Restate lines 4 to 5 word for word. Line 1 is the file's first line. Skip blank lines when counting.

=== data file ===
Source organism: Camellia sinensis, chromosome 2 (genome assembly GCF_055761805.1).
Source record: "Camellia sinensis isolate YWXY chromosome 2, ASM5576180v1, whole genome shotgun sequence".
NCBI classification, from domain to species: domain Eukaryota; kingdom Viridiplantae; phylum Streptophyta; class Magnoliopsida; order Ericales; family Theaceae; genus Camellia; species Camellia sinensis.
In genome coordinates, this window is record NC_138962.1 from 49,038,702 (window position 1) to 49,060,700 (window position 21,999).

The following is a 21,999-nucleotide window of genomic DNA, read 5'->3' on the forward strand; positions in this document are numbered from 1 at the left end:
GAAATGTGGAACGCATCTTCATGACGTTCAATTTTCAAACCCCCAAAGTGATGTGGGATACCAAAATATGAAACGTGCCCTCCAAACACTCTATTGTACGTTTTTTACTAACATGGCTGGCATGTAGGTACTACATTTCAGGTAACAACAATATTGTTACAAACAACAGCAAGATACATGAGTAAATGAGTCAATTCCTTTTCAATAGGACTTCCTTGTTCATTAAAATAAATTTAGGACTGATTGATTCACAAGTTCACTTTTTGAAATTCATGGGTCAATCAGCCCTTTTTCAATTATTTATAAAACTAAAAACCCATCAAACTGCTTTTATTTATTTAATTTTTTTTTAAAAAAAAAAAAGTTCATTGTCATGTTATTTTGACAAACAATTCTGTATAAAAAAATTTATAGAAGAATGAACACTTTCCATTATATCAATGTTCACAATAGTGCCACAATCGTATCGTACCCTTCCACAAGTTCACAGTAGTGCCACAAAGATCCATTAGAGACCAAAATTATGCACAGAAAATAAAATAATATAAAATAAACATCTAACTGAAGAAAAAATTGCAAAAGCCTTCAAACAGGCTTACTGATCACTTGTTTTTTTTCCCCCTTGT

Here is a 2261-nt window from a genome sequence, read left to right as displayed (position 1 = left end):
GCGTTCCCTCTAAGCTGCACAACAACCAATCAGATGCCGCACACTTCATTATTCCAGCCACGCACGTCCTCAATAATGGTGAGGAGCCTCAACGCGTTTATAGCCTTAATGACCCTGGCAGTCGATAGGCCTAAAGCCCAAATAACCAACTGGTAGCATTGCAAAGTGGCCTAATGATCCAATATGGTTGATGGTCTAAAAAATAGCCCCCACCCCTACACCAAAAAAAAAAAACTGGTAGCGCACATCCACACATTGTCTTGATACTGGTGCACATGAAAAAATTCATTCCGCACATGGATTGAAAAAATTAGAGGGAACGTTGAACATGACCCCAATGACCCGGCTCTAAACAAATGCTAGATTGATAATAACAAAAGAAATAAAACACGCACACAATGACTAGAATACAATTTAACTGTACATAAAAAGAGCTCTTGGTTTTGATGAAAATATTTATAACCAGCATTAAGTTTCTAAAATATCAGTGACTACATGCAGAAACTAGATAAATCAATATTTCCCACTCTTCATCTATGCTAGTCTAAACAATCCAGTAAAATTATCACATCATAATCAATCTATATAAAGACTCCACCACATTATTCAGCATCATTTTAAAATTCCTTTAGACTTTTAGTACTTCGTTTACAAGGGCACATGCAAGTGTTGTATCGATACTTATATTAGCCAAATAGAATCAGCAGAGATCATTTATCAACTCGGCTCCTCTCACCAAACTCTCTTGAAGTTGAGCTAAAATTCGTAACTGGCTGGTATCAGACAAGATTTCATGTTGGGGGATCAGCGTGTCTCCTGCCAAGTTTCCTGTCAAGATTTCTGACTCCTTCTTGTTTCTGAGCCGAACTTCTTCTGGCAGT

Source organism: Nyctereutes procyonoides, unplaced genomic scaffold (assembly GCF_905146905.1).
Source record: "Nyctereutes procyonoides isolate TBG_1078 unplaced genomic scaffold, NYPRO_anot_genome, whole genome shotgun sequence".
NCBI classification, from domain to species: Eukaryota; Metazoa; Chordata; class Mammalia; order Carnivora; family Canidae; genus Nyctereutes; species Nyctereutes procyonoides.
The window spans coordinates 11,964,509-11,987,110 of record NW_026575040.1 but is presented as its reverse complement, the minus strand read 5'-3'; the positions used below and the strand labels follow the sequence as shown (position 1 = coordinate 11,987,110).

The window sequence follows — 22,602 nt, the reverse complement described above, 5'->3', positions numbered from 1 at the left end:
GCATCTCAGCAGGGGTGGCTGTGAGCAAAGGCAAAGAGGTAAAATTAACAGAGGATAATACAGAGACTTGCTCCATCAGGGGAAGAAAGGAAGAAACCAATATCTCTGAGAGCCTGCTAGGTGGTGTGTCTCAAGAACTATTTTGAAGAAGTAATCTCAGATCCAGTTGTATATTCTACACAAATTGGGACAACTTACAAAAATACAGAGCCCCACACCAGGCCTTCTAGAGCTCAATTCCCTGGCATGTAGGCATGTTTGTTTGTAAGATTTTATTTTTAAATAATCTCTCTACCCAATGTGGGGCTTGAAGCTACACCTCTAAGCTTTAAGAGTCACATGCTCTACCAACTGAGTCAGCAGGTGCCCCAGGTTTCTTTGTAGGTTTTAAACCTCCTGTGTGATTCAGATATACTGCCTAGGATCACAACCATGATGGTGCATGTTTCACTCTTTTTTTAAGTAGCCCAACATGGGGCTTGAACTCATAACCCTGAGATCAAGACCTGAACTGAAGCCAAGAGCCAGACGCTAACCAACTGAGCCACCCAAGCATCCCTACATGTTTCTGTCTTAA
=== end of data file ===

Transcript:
In genome coordinates, this window is record NC_138962.1 from 49,038,702 (window position 1) to 49,060,700 (window position 21,999).

The following is a 21,999-nucleotide window of genomic DNA, read 5'->3' on the forward strand; positions in this document are numbered from 1 at the left end: